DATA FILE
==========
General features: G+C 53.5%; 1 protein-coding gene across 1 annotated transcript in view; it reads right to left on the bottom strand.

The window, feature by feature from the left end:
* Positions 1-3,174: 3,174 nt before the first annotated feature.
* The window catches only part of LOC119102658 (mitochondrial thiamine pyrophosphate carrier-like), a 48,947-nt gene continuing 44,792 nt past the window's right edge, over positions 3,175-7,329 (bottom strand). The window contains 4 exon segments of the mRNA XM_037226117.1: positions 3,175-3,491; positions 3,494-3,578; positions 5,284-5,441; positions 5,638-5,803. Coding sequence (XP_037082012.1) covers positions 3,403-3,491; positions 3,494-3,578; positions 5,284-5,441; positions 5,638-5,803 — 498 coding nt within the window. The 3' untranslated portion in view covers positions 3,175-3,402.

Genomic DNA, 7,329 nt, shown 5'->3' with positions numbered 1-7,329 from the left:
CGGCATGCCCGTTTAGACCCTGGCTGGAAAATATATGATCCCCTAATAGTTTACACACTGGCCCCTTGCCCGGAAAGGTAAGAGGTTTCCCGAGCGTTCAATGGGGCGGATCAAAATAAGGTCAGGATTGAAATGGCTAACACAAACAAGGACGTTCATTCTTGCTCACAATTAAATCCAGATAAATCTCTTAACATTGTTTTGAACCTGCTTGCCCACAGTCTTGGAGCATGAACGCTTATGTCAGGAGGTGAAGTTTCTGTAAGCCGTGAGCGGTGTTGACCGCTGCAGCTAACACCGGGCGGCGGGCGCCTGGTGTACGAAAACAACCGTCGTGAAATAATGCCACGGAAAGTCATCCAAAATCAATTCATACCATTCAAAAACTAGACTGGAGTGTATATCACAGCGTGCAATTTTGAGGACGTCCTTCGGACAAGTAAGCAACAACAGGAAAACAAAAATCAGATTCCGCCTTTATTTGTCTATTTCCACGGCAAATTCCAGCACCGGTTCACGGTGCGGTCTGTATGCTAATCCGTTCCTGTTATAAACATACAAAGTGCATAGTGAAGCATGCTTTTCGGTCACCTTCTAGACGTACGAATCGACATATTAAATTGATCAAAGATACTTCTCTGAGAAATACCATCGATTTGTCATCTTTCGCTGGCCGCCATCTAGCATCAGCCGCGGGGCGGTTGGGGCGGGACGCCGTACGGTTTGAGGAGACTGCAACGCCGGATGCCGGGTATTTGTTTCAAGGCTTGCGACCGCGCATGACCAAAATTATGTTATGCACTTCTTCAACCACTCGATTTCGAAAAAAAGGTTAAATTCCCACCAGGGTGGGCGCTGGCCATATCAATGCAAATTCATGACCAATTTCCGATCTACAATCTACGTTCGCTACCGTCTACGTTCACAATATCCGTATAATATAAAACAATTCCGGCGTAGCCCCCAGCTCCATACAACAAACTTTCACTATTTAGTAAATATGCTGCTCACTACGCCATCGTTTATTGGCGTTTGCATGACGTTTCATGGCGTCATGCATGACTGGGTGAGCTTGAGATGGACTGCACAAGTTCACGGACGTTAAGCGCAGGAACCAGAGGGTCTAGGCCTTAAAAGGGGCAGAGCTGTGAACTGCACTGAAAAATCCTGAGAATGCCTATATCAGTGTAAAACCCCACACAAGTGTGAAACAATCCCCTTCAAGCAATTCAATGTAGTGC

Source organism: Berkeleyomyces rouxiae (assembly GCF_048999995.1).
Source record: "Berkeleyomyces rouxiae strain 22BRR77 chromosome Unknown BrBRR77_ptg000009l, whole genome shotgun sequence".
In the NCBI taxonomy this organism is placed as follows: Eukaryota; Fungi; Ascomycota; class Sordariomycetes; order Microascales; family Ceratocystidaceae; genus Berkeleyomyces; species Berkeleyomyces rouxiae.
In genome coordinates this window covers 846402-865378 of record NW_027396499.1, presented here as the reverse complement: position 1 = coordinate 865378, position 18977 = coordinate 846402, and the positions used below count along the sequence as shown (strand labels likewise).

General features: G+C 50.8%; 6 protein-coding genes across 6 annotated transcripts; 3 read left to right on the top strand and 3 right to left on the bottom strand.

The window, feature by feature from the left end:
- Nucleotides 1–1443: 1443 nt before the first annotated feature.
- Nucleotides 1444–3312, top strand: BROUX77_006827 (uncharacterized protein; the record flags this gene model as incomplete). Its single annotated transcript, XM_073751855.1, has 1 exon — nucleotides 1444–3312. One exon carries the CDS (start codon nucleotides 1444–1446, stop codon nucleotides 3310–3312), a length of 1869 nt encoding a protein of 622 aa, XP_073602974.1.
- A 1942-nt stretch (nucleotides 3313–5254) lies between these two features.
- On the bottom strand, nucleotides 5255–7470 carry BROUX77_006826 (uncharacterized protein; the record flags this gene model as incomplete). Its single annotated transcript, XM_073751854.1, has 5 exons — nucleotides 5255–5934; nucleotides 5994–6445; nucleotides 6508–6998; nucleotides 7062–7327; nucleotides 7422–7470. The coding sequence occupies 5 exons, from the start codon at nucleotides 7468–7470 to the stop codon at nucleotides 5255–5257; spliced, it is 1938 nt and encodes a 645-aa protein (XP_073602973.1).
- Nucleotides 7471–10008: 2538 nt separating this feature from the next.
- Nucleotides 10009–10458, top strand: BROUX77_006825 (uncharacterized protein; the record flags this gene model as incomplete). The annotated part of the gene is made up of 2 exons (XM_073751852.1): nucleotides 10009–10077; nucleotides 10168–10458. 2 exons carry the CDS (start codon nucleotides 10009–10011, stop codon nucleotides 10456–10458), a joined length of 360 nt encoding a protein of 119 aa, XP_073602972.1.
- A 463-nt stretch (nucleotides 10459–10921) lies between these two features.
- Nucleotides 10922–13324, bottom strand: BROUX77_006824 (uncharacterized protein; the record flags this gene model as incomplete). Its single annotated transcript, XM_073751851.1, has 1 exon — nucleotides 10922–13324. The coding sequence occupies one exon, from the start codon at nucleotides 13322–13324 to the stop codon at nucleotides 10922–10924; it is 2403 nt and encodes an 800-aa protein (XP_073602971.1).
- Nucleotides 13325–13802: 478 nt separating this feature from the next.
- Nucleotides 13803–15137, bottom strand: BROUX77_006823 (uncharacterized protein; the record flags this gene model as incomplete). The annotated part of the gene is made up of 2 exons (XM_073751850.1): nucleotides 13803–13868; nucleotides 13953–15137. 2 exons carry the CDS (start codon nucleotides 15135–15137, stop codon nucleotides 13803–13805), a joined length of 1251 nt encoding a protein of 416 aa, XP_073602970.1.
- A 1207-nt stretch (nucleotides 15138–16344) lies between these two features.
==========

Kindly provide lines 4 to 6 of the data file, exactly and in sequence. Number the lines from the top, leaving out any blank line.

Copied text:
* The window catches only part of LOC119102658 (mitochondrial thiamine pyrophosphate carrier-like), a 48,947-nt gene continuing 44,792 nt past the window's right edge, over positions 3,175-7,329 (bottom strand). The window contains 4 exon segments of the mRNA XM_037226117.1: positions 3,175-3,491; positions 3,494-3,578; positions 5,284-5,441; positions 5,638-5,803. Coding sequence (XP_037082012.1) covers positions 3,403-3,491; positions 3,494-3,578; positions 5,284-5,441; positions 5,638-5,803 — 498 coding nt within the window. The 3' untranslated portion in view covers positions 3,175-3,402.

Genomic DNA, 7,329 nt, shown 5'->3' with positions numbered 1-7,329 from the left:
CGGCATGCCCGTTTAGACCCTGGCTGGAAAATATATGATCCCCTAATAGTTTACACACTGGCCCCTTGCCCGGAAAGGTAAGAGGTTTCCCGAGCGTTCAATGGGGCGGATCAAAATAAGGTCAGGATTGAAATGGCTAACACAAACAAGGACGTTCATTCTTGCTCACAATTAAATCCAGATAAATCTCTTAACATTGTTTTGAACCTGCTTGCCCACAGTCTTGGAGCATGAACGCTTATGTCAGGAGGTGAAGTTTCTGTAAGCCGTGAGCGGTGTTGACCGCTGCAGCTAACACCGGGCGGCGGGCGCCTGGTGTACGAAAACAACCGTCGTGAAATAATGCCACGGAAAGTCATCCAAAATCAATTCATACCATTCAAAAACTAGACTGGAGTGTATATCACAGCGTGCAATTTTGAGGACGTCCTTCGGACAAGTAAGCAACAACAGGAAAACAAAAATCAGATTCCGCCTTTATTTGTCTATTTCCACGGCAAATTCCAGCACCGGTTCACGGTGCGGTCTGTATGCTAATCCGTTCCTGTTATAAACATACAAAGTGCATAGTGAAGCATGCTTTTCGGTCACCTTCTAGACGTACGAATCGACATATTAAATTGATCAAAGATACTTCTCTGAGAAATACCATCGATTTGTCATCTTTCGCTGGCCGCCATCTAGCATCAGCCGCGGGGCGGTTGGGGCGGGACGCCGTACGGTTTGAGGAGACTGCAACGCCGGATGCCGGGTATTTGTTTCAAGGCTTGCGACCGCGCATGACCAAAATTATGTTATGCACTTCTTCAACCACTCGATTTCGAAAAAAAGGTTAAATTCCCACCAGGGTGGGCGCTGGCCATATCAATGCAAATTCATGACCAATTTCCGATCTACAATCTACGTTCGCTACCGTCTACGTTCACAATATCCGTATAATATAAAACAATTCCGGCGTAGCCCCCAGCTCCATACAACAAACTTTCACTATTTAGTAAATATGCTGCTCACTACGCCATCGTTTATTGGCGTTTGCATGACGTTTCATGGCGTCATGCATGACTGGGTGAGCTTGAGATGGACTGCACAAGTTCACGGACGTTAAGCGCAGGAACCAGAGGGTCTAGGCCTTAAAAGGGGCAGAGCTGTGAACTGCACTGAAAAATCCTGAGAATGCCTATATCAGTGTAAAACCCCACACAAGTGTGAAACAATCCCCTTCAAGCAATTCAATGTAGTGC